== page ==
The most remarkable aspect to this collection is how little it feels like a 2000AD product. Ranson’s art is low-key and quiet, evoking the mood of revenge-thrillers such as Get Carter. Britain is presented as a light and airy space, with almost every page having at least one panel which snaps away from the characters to show us the terrain they’re standing in. This creates the idea that somebody is always watching, as well as allows the reader an opportunity to get a handle on where the scene is currently set. When the time comes for a fight sequence, this use of page space means Ranson can orientate the readers on how the characters are situated and which space the combatants have to move within.
This means we aren’t lost once the shooting begins, but instead can build up an immediate visual image of how battle will likely go, who has the upper hand, and how the opposing tactics are being employed. It gives the reader a chance to look into the heart of the battle and work out what’s happening without Wagner needed to exposit at length.
Wagner’s script is light, which also assists the reader greatly. By having only a minimal amount of dialogue – Exton himself is relatively humourless, and remains calmly and ruthlessly professional during the series – more emphasis is placed on the actions of the characters. Each slight movement is carefully documented by the creative team, forcing a deliberate pace over proceedings. Even the fight scenes are slowly played out (although less so during the second and third volumes, where spectacle becomes more important to the story), forcing the reader to slowly experience the murders as they happen.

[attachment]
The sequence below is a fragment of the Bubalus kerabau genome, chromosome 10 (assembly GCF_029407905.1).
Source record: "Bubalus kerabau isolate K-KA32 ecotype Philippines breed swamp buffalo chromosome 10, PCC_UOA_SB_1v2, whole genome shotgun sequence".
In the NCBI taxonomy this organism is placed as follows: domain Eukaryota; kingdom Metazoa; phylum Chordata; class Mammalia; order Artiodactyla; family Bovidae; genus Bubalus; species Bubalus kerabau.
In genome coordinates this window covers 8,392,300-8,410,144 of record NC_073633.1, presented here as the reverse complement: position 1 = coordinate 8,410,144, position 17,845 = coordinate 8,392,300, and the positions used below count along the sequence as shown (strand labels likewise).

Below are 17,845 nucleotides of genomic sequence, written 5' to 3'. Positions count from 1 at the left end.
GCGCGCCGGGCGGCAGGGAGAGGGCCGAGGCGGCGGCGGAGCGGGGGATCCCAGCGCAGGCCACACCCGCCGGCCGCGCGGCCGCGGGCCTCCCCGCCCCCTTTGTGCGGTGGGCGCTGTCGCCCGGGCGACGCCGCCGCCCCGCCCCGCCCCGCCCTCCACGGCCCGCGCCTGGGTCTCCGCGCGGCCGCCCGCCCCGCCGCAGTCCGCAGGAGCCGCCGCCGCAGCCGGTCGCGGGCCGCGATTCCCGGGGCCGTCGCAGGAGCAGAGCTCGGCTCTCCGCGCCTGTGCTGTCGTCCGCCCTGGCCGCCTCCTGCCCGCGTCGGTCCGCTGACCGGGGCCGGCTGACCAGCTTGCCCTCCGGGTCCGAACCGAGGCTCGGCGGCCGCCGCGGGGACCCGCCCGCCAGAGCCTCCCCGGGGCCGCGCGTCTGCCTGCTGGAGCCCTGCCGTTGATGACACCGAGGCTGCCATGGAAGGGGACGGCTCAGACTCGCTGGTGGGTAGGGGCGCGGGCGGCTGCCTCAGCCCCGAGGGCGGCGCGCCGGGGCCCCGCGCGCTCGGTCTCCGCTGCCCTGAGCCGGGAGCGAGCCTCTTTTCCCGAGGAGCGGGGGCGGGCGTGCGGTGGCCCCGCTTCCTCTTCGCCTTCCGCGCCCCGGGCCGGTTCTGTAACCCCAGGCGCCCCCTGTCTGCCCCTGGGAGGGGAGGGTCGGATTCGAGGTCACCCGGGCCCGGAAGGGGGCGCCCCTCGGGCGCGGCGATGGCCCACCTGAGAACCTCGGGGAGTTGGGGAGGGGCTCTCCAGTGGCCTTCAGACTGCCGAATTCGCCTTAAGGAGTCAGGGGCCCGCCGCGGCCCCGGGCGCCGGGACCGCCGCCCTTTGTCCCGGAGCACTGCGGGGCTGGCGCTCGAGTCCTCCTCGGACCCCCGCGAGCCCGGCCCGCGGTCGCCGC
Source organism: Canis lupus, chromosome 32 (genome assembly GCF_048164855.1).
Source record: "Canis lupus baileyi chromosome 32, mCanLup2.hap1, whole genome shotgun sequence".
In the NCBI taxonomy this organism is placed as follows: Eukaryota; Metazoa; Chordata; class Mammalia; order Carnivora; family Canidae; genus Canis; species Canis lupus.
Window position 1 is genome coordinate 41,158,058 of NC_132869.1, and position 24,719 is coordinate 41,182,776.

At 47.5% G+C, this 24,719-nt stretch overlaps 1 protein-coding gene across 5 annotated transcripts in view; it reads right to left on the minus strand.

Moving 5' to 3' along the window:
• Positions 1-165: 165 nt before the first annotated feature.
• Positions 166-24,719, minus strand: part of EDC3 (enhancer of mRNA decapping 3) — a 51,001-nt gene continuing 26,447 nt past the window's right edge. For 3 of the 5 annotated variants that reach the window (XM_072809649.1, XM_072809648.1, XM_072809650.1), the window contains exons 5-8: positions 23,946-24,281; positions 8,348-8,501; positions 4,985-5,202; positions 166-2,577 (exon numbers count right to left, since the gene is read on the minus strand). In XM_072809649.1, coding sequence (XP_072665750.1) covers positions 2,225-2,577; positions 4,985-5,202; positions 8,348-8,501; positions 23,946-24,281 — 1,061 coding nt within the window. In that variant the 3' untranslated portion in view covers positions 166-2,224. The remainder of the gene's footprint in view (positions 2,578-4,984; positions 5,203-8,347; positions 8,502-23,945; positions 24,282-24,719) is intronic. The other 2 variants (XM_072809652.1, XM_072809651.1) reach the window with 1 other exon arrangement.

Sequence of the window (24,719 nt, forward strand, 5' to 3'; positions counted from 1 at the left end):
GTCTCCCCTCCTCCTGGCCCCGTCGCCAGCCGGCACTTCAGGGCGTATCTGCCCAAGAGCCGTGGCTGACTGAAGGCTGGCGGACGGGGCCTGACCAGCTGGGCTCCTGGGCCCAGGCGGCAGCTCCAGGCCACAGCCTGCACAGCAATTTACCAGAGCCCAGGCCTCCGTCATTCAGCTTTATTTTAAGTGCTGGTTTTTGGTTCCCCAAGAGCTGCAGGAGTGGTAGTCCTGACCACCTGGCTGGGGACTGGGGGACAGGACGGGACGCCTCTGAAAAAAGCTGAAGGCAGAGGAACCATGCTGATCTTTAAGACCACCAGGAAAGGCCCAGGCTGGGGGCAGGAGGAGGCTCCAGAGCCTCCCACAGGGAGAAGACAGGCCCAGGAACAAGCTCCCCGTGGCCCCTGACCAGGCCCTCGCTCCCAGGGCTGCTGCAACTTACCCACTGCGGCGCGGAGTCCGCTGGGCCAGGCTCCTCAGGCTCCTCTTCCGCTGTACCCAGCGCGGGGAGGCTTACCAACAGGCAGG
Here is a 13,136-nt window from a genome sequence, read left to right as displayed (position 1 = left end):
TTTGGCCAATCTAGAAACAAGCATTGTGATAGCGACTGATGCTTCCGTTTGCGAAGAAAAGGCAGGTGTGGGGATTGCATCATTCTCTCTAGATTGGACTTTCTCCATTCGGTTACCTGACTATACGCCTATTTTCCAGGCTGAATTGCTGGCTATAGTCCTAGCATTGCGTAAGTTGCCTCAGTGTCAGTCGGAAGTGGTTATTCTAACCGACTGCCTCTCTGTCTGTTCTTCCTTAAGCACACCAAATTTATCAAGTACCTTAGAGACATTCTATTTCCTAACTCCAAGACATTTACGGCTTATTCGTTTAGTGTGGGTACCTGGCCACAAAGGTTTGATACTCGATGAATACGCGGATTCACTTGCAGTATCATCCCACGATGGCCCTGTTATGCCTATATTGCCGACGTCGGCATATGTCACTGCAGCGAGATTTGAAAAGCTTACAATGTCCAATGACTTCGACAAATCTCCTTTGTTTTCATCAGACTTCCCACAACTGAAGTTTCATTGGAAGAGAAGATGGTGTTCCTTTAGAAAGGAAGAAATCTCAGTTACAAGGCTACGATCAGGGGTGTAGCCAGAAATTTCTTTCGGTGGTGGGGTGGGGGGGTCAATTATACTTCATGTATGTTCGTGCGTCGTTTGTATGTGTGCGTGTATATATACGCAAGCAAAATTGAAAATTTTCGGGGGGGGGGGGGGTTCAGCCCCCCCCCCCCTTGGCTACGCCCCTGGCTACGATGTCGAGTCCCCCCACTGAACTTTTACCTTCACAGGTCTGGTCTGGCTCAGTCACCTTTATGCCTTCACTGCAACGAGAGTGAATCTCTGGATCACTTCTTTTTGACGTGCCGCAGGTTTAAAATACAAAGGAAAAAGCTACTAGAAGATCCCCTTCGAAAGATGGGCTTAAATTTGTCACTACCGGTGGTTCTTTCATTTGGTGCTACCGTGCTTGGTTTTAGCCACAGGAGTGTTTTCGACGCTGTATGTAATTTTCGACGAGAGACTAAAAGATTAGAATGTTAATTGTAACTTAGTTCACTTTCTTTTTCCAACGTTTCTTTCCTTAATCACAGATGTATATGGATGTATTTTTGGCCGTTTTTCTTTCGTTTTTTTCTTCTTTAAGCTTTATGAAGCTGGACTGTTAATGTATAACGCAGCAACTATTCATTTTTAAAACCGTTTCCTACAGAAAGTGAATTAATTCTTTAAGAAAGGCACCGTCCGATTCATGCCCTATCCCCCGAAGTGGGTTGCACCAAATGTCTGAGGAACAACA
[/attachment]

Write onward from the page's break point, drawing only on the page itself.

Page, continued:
The central allegory within the story does sometimes grow a little overwrought. Each volume tends to show one sequence where animals are portrayed as signifiers for the main characters, and engage in heavily symbolic engagements with one another. At one point, for example, a badger is slowly approached by a snake, before suddenly revealing claws and killing the creature unexpectedly. This is a little on the nose, but is at least an indulgence which doesn’t telegraph the ending.
Wagner also has a few problems with the central character. Exton remains fairly untouchable throughout the story, and despite spending most of our time with him his narration remains sparse and factual. He tends to simply state what is happening to him, rather than respond in any emotional way. This gives him a fairly strong amount of grit as a figure, but it also results in a protagonist who purposely remains unrelatable.
There are a few signs of wear, given that the first story was released in 1992, but for the most part this doesn’t feel too dated. The lettering is the most notable improvement over the course of the collection, with Ellie De Ville’s handling of the final story featuring a markedly stronger sense of itself. The fashion and design doesn’t really stand out as feeling like it was drawn twenty years ago; while Wagner’s style of dialogue and script doesn’t particularly change between the stories told in 1992/1994 and then the huge gap before 2001’s third volume.
The scripting grows wordier, perhaps, in the final volume of this collection, but for the most part Exton remains the same half-responsive force of nature he started as. This is perhaps best demonstrated by the very last page, which works best really as a definitive final statement that people can’t change their nature. The characters in this series are all impacted upon heavily by the nature of their birth – those born into money stay in power, those born away from money do all the work. There’s never any particular idea that people can change from that, and the characters all seem stuck in their position in society, despite Harry’s rise up the social ladder.
It’s a gripping collection of stories, with some intriguing and subtly-threaded subtext weaving through every page of each volume. Enthralling told by Ranson, and with an understated and smart script from Wagner, it’s thoroughly involving and enjoyable.
Button Man: Get Harry Ex collects the first three volumes of the series, and was released on Wednesday.